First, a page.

I would like to applaud the writer for the constructive engagement, though done selectively, thus trying to reduce my article to a non-issue. As individuals, we are always entitled to our opinions but facts are universal.
It’s my strong conviction that the suitability of any policy including this one cannot be determined by the policy makers themselves but by the implementers on the ground. This is because policy drafters live in the theoretical world while the people live in the real and practical world.
We should face the truth as it may help us, as a nation, a country and a people to make informed judgements. I wish the writer could have taken time to go and assess the situation on the ground rather than defending and praising the policy based on its paperwork.
It takes courage and boldness to admit one’s own shortcomings, thus the writer has come in full force in the defence of the policy. The writer’s response is found lacking in so many aspects as it mainly centres around the issue of sending the pregnant learners home and she ignores other alternatives put forth in my letter to address the problem.
It must be understood that the flexibility of the policy that the writer stresses entirely exists on paper whilst on the ground the majority of pregnant learners opt to stay in school despite their different conditions and advising them to leave school may be seen as infringing on their rights to education.
My call to send the pregnant learners home should not only be seen in a bad light but should be seen as an opportunity for those learners to take a break, concentrate on their pregnancies, recover emotionally and physically and return back to school will full vigour and determination to pursue their academic dreams.
I am surprised that the writer tries to put her arguments through leaning on a sensitive issue namely forced sex and gave some statistics of learners who had fallen pregnant because of that evil deeds and asked whether they deserve another punishment.
The writer is well versed in gender and law related issues but arguing like that creates more questions than answers. I know that abortion is illegal in Namibia, yet it can be performed under strict medical supervision within the confines of the laws, which states that consent to abortion can only be given in cases of rape, incest, and when the life of the mother is in danger. Hence, why should those learners who have fallen pregnant as a result of forced sex be allowed to carry pregnancies if there are alternatives given?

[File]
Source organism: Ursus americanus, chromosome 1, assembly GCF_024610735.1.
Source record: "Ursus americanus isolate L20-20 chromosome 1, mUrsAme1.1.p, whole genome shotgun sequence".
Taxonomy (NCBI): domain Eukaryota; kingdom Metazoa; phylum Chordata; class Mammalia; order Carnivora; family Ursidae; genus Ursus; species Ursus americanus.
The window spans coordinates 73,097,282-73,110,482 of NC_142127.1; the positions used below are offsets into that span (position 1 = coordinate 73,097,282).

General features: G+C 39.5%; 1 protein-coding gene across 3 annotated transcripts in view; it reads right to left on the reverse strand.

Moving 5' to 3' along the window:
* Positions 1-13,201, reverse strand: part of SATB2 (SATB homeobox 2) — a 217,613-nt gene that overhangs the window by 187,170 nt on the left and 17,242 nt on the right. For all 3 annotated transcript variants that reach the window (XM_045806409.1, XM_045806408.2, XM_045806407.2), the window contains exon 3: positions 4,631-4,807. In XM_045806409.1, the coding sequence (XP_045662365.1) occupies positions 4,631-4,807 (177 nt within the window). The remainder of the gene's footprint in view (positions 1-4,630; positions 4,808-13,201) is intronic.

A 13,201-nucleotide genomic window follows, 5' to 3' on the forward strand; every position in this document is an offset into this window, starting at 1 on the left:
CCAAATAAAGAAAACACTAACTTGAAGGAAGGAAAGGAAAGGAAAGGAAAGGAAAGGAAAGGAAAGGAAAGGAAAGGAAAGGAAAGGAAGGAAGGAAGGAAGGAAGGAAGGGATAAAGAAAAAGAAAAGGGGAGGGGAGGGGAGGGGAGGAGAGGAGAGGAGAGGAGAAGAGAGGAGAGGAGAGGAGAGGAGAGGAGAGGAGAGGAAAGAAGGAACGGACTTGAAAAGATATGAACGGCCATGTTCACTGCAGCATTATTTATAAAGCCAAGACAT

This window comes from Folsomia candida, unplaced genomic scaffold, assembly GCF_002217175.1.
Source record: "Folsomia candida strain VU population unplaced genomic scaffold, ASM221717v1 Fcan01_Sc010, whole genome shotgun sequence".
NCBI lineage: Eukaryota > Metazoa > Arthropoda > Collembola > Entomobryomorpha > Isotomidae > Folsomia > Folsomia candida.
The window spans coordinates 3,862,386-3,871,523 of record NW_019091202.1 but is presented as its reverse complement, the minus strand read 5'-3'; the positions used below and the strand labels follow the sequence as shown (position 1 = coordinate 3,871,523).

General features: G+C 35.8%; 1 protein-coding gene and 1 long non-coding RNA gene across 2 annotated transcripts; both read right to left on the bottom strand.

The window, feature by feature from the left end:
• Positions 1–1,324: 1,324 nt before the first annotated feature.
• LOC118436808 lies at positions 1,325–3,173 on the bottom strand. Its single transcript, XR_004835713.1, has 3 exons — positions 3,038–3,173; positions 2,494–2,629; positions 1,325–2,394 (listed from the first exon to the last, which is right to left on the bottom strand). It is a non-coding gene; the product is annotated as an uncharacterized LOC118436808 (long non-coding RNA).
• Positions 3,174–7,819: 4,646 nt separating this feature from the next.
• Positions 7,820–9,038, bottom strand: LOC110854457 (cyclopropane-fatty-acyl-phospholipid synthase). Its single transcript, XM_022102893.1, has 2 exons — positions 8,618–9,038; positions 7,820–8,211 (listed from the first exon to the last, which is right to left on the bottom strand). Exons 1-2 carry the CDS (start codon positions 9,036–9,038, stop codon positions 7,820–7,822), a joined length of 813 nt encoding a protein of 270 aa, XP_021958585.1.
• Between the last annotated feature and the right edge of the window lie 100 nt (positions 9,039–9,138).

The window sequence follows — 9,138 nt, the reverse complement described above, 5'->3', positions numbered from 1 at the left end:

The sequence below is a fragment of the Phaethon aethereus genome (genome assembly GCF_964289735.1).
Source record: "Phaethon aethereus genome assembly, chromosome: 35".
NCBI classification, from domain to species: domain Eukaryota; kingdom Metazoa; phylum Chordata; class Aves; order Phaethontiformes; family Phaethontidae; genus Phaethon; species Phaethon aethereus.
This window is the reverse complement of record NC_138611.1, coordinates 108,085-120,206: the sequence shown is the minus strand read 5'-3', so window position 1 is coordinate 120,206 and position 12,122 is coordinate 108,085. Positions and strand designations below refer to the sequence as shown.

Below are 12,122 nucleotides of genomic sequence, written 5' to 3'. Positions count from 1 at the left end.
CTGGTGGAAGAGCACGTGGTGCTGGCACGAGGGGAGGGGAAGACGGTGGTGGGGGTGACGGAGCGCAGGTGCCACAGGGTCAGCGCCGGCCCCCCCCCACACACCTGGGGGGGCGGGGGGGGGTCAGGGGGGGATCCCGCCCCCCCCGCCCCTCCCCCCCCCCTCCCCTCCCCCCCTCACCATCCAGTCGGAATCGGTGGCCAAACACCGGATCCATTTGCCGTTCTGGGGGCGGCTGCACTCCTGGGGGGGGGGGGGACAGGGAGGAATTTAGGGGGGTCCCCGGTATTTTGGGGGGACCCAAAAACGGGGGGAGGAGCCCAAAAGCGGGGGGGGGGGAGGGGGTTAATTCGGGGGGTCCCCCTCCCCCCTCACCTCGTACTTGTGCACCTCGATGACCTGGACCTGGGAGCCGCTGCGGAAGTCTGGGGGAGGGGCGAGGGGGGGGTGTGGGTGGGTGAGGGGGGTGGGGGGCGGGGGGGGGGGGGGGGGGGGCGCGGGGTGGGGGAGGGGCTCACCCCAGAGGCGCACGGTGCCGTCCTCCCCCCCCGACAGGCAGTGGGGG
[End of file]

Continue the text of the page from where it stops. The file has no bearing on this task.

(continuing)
In the writer’s view, are those minors able to cope with their emotional trauma of being pregnant as a result of forced sex, cope with their academic work, cope with travelling long distances for non-boarders and the pressure of being in a class of naughty learners? We are not realistic here.
The writer’s arguments that forcing pregnant learners to stay home for a year will increase baby dumping is far-fetched since there are many women implicated in this crime who are non- students. It’s very unfortunate that the writer has not shared with the readers the actions taken regarding the perpetrators who had raped minors on stats shown.
I hate crime. I fight against it and I respect gender equality. Let us look at this policy from all angles as we strive to achieve the academic success of a female Namibian child. It is a policy that should be looked at beyond Windhoek perspectives to consider a pregnant learner deep in a remote village who travels seven or eight kilometres to school; a pregnant learner in whose village there is no nearest health centre and who lives below the breadline.
Salomo Mekondjo Nambinga